Hope you’re feeling better.
I agree with you on the Rose book: just not what I really wanted from it. I preferred Alain de Botton’s How Proust Can change your life.
So glad you’ve enjoyed the Lehmann! I love her books, but this is one I haven’t read yet.
Feel better! Good recommendations here, thanks. Have a spooktacular Halloween!
Thank you Stefanie. Yeah, it’s not all that much about Proust — which isn’t necessarily a problem for me, as I like memoirs of all types, I just haven’t quite figured out what this book is doing.
Danielle — I don’t know the American side of things all that well, but I asked Hobgoblin, who added Cotton Mather, Jonathan Edwards, Olaudah Equiano (only arguably an American), and Charles Brockden Brown to your list, but he said fiction writing doesn’t take off until the 19C, that mostly you get political and religious writing before then. I should know more about that period!
Edd — thank you!
Sylvia — hah! 🙂
Litlove — I’m keeping my eye out for Invitation to the Waltz. And the Rose is interesting, I may well get into it, it’s structure is just eluding me a bit …
Iliana — me too! I think you will love both of those authors when you read them — I hope so!
Thanks Emily — I can see how Lehmann might get a bit dull — not much is happening in my book, after all. I’m liking it, definitely, but if you want more action, or if she doesn’t keep the beautiful writing and insights up, then the pleasure might fade.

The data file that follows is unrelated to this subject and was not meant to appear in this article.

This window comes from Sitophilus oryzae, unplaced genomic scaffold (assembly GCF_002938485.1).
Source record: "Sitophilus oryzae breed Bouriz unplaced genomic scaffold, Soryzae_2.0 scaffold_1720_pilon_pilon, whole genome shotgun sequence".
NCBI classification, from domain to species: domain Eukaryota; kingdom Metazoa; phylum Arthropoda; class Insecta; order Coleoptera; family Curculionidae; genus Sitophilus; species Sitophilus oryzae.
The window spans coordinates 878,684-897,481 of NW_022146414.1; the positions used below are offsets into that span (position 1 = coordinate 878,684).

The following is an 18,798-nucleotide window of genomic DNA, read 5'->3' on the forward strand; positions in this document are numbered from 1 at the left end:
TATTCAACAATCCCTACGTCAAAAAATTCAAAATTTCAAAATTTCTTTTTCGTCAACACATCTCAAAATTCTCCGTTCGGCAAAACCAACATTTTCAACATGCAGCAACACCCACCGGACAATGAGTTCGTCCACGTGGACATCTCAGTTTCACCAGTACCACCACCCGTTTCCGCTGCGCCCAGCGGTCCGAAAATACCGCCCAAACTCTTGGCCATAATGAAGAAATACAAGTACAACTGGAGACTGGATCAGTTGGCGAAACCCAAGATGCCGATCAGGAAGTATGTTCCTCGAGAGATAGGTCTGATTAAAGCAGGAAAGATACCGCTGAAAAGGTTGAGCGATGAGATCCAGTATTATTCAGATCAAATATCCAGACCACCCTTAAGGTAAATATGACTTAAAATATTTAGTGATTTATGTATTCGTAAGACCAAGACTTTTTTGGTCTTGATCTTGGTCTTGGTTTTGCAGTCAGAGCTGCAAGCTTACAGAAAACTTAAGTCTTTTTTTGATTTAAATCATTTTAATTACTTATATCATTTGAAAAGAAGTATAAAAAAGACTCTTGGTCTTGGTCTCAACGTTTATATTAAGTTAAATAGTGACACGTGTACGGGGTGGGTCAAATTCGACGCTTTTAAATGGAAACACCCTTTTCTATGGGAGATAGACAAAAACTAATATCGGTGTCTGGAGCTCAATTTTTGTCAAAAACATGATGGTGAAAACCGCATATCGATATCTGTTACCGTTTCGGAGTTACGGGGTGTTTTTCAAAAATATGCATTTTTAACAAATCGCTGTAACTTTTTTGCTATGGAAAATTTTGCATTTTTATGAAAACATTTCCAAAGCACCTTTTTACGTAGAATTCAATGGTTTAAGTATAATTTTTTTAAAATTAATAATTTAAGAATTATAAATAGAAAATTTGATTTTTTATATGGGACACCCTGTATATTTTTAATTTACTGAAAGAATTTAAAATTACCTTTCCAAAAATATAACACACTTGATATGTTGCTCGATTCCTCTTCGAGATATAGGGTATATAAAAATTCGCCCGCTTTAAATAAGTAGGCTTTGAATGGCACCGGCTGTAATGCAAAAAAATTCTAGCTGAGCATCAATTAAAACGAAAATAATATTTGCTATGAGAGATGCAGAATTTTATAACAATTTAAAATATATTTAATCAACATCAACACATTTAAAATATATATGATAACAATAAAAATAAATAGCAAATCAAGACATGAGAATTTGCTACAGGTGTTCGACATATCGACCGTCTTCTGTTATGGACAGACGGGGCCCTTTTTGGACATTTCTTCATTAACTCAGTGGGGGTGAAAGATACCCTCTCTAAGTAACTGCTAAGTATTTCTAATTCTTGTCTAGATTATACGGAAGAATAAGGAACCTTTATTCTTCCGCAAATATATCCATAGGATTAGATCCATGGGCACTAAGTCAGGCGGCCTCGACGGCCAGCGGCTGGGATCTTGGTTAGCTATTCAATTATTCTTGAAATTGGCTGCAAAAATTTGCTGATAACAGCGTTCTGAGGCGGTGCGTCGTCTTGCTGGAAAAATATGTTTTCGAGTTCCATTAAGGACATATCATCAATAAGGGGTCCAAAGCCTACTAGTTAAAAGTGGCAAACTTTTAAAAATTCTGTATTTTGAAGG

Melanie — I’ve got the de Botton book too, so I’ll make sure to check it out soon!
LK — thank you! 🙂
Sorry you’re not well, but thanks for the poems. I’ve just printed out ‘A Nocturnal Reverie’ it can be our ‘poem of the day’ (http://web.mac.com/ann163125/Table_Talk/Table_Talk_Blog/Entries/2007/10/24_Poetry.html) for today and help to extend me in two directions.
Dorothy–Thanks for checking with the Hobgoblin. It’s funny that Ichabod Crane in The Legend of Sleepy Hollow happens to be carrying around one of Cotton Mather’s book in the story! I’ve never really thought about the history of the American novel, but it is interesting to see how things developed. I really do need to read more American lit, too.
Thanks for the link Ann; I’ll check it out!
Danielle — interesting about Ichabod Crane and Mather! Irving is doing something with the American tradition, as short as it was at that time.